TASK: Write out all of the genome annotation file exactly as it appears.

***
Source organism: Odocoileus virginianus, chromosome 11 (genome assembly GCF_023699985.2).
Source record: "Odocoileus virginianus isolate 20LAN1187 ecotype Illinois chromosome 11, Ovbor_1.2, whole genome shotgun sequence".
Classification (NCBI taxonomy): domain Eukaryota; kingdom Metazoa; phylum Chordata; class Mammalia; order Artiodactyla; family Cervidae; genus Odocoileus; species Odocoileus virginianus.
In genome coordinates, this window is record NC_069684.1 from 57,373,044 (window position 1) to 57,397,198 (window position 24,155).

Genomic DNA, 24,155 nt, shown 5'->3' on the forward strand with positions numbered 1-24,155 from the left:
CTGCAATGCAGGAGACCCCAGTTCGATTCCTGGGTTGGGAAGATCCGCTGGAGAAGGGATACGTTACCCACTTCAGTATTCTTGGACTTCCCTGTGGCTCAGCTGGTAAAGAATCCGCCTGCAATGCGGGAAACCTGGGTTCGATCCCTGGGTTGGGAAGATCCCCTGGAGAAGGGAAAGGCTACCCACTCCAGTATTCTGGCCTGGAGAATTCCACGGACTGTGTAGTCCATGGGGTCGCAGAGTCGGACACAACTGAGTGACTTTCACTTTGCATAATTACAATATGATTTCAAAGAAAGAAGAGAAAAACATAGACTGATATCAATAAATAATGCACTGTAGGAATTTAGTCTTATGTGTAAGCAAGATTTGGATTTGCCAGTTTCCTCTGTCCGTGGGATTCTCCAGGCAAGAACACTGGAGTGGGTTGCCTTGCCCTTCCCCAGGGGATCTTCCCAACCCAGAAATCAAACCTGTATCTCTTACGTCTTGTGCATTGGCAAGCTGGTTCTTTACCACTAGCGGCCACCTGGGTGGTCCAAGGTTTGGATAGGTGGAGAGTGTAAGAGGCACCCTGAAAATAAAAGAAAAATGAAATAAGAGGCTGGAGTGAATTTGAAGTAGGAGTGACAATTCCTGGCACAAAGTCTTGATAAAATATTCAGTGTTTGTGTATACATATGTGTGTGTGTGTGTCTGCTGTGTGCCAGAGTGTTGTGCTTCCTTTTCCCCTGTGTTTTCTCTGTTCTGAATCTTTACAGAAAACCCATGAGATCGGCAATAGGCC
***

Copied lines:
Source organism: Odocoileus virginianus, chromosome 11 (genome assembly GCF_023699985.2).
Source record: "Odocoileus virginianus isolate 20LAN1187 ecotype Illinois chromosome 11, Ovbor_1.2, whole genome shotgun sequence".
Classification (NCBI taxonomy): domain Eukaryota; kingdom Metazoa; phylum Chordata; class Mammalia; order Artiodactyla; family Cervidae; genus Odocoileus; species Odocoileus virginianus.
In genome coordinates, this window is record NC_069684.1 from 57,373,044 (window position 1) to 57,397,198 (window position 24,155).

Genomic DNA, 24,155 nt, shown 5'->3' on the forward strand with positions numbered 1-24,155 from the left:
CTGCAATGCAGGAGACCCCAGTTCGATTCCTGGGTTGGGAAGATCCGCTGGAGAAGGGATACGTTACCCACTTCAGTATTCTTGGACTTCCCTGTGGCTCAGCTGGTAAAGAATCCGCCTGCAATGCGGGAAACCTGGGTTCGATCCCTGGGTTGGGAAGATCCCCTGGAGAAGGGAAAGGCTACCCACTCCAGTATTCTGGCCTGGAGAATTCCACGGACTGTGTAGTCCATGGGGTCGCAGAGTCGGACACAACTGAGTGACTTTCACTTTGCATAATTACAATATGATTTCAAAGAAAGAAGAGAAAAACATAGACTGATATCAATAAATAATGCACTGTAGGAATTTAGTCTTATGTGTAAGCAAGATTTGGATTTGCCAGTTTCCTCTGTCCGTGGGATTCTCCAGGCAAGAACACTGGAGTGGGTTGCCTTGCCCTTCCCCAGGGGATCTTCCCAACCCAGAAATCAAACCTGTATCTCTTACGTCTTGTGCATTGGCAAGCTGGTTCTTTACCACTAGCGGCCACCTGGGTGGTCCAAGGTTTGGATAGGTGGAGAGTGTAAGAGGCACCCTGAAAATAAAAGAAAAATGAAATAAGAGGCTGGAGTGAATTTGAAGTAGGAGTGACAATTCCTGGCACAAAGTCTTGATAAAATATTCAGTGTTTGTGTATACATATGTGTGTGTGTGTGTCTGCTGTGTGCCAGAGTGTTGTGCTTCCTTTTCCCCTGTGTTTTCTCTGTTCTGAATCTTTACAGAAAACCCATGAGATCGGCAATAGGCC